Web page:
Study: Younger Jews not less religious than their elders

Study finds younger Jews are just as religious as older Jews - and Israel is the least religious country in the Middle East.

Guy Cohen ,

Jew prays at the Western Wall
Jew prays at the Western Wall

On average, Israeli and US Jews younger than 40 years of age are no less religious than those over 40 years of age, a Pew study found.

This held true despite the fact that around the globe, younger people tend to be less religious, on average, than their parents.

The study found that in 71 of the 105 countries examined, younger adults prayed less than older adults. This held true for Muslims, Christians, and Hindus, in the Americas, most of Asia and Europe, as well as in India and other areas. However, when it came to Jews, the gap in religiosity between those over and under 40 did not exist.

Researchers explained that the results are connected to Orthodox Jews' high birthrate in both Israel and the US.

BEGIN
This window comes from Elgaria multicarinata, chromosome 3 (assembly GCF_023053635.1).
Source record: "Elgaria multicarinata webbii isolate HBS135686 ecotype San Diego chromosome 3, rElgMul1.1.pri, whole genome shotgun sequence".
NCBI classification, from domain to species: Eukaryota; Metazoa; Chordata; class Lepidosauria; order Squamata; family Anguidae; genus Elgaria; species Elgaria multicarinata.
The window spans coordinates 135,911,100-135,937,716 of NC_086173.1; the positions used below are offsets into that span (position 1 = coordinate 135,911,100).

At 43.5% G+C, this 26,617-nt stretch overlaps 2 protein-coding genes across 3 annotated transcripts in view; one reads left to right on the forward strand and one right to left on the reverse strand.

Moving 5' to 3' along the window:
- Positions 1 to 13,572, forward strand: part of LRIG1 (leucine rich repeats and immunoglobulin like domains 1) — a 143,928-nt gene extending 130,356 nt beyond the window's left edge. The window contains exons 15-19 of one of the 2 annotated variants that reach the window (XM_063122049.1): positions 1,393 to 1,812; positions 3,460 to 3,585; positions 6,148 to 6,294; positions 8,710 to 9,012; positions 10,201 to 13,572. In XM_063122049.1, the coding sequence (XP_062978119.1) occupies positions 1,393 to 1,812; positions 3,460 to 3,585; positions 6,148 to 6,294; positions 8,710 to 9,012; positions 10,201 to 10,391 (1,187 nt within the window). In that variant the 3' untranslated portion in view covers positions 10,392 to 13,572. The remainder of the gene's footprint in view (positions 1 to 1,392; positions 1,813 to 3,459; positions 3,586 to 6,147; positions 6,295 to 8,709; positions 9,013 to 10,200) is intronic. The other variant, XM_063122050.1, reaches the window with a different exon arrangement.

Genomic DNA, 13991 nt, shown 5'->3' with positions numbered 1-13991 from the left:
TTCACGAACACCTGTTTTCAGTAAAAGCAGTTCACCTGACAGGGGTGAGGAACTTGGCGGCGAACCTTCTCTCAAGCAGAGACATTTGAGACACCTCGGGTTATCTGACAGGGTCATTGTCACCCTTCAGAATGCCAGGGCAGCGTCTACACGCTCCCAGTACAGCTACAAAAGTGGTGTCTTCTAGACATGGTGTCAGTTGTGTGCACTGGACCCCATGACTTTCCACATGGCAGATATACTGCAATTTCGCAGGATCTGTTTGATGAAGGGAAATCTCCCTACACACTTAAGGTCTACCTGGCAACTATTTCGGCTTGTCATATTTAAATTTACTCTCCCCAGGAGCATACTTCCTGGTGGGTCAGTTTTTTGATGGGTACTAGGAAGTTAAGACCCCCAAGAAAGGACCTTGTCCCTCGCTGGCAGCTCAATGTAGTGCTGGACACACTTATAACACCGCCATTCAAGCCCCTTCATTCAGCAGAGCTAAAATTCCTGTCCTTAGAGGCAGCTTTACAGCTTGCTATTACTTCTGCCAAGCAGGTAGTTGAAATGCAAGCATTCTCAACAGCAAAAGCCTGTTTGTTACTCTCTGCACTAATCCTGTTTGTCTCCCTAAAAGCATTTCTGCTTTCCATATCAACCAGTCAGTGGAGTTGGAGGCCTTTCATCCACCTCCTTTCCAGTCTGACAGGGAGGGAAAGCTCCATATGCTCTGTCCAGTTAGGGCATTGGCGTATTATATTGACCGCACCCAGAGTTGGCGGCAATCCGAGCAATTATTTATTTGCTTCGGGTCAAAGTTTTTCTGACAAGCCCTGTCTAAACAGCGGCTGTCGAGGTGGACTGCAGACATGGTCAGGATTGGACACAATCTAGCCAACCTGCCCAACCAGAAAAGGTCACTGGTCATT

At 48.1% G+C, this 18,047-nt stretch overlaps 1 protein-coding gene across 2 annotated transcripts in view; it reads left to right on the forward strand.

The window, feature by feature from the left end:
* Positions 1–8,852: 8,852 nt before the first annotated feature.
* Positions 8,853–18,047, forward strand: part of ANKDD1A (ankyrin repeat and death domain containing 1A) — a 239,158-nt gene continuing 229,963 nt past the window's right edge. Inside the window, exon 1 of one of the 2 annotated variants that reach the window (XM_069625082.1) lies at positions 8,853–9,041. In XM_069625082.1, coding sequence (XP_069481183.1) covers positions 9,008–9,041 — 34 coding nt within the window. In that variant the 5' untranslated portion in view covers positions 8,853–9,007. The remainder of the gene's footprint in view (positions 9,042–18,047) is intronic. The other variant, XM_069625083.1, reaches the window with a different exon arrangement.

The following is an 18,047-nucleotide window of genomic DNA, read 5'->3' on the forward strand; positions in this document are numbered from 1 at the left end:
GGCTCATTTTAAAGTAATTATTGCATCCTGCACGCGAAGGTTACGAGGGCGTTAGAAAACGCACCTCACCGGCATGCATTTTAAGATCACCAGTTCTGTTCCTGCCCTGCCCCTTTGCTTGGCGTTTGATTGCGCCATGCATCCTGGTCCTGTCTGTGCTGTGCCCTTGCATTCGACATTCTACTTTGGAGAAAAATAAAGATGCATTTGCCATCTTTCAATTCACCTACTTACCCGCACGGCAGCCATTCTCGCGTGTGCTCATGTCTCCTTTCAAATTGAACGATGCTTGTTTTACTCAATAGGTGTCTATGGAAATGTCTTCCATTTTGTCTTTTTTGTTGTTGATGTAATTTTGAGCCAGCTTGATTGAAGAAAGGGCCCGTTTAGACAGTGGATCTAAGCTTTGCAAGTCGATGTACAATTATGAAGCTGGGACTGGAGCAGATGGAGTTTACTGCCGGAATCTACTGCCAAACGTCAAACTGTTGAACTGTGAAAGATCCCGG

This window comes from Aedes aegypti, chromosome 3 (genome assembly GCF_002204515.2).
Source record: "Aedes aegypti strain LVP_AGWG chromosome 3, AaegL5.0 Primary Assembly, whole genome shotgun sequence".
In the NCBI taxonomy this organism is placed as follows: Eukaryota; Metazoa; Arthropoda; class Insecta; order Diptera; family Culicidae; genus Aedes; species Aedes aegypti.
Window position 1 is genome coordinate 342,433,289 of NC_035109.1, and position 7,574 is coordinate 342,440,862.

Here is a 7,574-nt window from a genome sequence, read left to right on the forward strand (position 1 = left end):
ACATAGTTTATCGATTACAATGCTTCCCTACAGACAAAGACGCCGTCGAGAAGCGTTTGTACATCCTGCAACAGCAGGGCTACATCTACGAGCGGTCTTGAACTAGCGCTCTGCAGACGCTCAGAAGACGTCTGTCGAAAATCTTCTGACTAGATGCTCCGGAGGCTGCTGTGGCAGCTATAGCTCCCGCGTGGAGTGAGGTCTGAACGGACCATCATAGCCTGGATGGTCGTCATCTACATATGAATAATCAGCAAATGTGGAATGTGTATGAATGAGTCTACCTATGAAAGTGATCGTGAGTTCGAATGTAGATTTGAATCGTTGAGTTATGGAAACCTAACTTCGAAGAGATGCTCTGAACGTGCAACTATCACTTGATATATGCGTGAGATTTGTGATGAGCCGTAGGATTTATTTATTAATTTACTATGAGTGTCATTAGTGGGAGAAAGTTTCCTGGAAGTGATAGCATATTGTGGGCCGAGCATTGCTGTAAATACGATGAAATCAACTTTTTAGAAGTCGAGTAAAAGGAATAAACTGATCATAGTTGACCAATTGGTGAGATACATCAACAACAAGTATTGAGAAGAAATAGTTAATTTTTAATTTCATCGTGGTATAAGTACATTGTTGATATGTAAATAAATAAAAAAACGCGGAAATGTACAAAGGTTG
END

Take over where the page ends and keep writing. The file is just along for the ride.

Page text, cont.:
"Orthodox Jews - who tend to have more children - are a growing sector in both Jewish populations, and therefore account for a larger number of younger Jews," they said.

The study measured religiosity in four ways: Daily prayers, attendance at a house of worship, belonging to a religious group, and seeing religion as something which is "very important."

It also found that Israel is the least religious country in the Middle East and North Africa, where over 50% of the citizens pray daily - in every country except Israel, where just 27% pray daily, 30% attend a place of worship, and a similar percentage believe that religion is "very important."